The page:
These changes will likely produce massive disruptions in the industry, since for each shift that a sample shows a measurement over the limit, operators will be required to “take immediate action.” This will take place despite the proven unreliability and errors found in prototypes of the CPDM devices, and the fact that MSHA has yet to figure out how to account for the errors and the unreliability in the device. Estimates have been made by mining experts that the rule will result in more than 250,000 samples per year and about 10,000 overexposure results.
If these impacts were not overwhelming enough, MSHA also adopted a table of Excessive Concentration Values (ECVs) ranging from 0.23 mg/m3 to 2.26 mg/m3 for single-shift samples collected by a CPDM. An ECV is the statistical calculation of a coal dust sample reading used by MSHA to determine if a mine operator is out of compliance with the exposure limit. According to MSHA, ECVs account for the error inherent in the measurement at the applicable exposure level, which depends on the percentage of silica.
Further, MSHA’s final rule includes a separate quartz dust exposure limit of 100 micrograms per cubic meter (µg/m3), as well as a formula that lowers the new 1.5 mg/m3 dust limit when the quartz content exceeds 5% (using the formula 10/% of quartz). In fact, the applicable standard can be as low as 0.2 mg/m3, depending on the concentration of quartz dust. The following example provided in the proposed rule illustrates how MSHA will calculate the applicable dust standard: Assume the sampled active working area is on a 1.5-mg/m3 dust standard. Suppose a valid representative dust sample with an equivalent concentration of 1.12 mg/m3 contains 12.3% of quartz dust, which corresponds to a quartz concentration of 138 µg/m3. Therefore, the average concentration of respirable dust in the mine atmosphere associated with that active working area shall be maintained on each shift at or below 0.8 mg/m3 (10/12.3% = 0.8 mg/m3).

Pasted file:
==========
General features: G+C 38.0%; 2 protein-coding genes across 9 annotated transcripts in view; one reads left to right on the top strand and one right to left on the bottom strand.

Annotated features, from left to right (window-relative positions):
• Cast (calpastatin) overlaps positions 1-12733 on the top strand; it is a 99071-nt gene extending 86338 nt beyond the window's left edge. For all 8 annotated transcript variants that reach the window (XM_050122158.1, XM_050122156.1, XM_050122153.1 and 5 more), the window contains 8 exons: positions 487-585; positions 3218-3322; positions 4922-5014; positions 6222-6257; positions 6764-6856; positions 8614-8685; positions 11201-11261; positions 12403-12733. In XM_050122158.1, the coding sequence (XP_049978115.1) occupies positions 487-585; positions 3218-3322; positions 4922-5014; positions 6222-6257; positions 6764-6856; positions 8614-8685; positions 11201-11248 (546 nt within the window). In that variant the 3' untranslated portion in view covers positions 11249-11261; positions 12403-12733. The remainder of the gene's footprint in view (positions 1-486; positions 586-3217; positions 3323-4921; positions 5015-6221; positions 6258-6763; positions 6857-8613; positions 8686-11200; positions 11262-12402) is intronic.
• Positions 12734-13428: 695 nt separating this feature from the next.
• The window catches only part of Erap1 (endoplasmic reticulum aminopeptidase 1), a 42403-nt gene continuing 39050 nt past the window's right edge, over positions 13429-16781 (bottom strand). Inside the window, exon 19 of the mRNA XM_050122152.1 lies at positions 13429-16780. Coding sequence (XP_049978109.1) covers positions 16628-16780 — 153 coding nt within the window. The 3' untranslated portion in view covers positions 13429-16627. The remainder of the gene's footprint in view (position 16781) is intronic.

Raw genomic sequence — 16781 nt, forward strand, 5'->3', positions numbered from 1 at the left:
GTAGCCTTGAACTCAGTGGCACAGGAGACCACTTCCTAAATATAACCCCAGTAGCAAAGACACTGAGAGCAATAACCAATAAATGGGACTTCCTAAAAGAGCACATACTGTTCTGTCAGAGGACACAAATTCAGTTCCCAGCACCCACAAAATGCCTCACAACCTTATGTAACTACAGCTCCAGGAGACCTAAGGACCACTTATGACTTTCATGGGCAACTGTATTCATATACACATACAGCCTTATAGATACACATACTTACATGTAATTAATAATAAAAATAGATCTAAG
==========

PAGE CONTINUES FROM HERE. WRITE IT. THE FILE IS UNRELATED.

Despite this, the agency recognizes that the CPDM does not measure silica, so it requires its inspectors to measure silica about once per quarter, and the results will be applied to all future samples, until MSHA measures silica again, perhaps in the next quarter. MSHA did not forget that silica content changes constantly, from place to place, and time to time, and that today’s sample does not relate to tomorrow’s sample. Instead, in an amazing twist of logic, the agency said that because its new device does not measure silica, it doesn’t need to be concerned with the silica content of a sample, although that very sample will be measured and judged against a silica-reduced dust standard. MSHA has not answered the question of how miners are protected from silica-caused hazards without knowing how much silica is in a sample used to measure silica compliance. Nor did it answer the question of why an operator should be penalized for a silica limit, without knowing if there is any silica in the sample used for the compliance determination, much less the amount of silica in the sample.
We ask: unintended consequences or bad government policy? You decide.
The MSHA dust sampling changes do not end there, and a full explanation of them would far exceed the limits of this article. However, operators should know that the rule requires operators to collect respirable dust samples for the full shift that a miner works rather than a maximum of eight hours under the prior standards. Further, what represents a “normal production shift” to permit sampling is redefined. Underground mine operators are required to take samples in production areas when production is at least 80% of the average production over the last 30 production shifts or at least 80% of the average production for all production shifts if fewer than 30 shifts of production data are available.
In light of all these changes, we are proud to represent the industry in a court challenge to the new rule in front of the U.S. Court of Appeals for the 11th Circuit. However, we note that the results of the challenge may not be known for months. In the interim, coal mine operators should understand this new rule; determine the best way to document MSHA sampling and analysis, procedures and errors; develop evidence to debunk and defend against improper citations; and make contingency plans to deal with the disruptive nature of the rule, well in advance of MSHA’s implementation schedule.
Linda Otaigbe is an associate in the Washington, D.C., region office of Jackson Lewis P.C. She focuses her practice on all aspects of workplace safety and health law. She can be reached at email@example.com.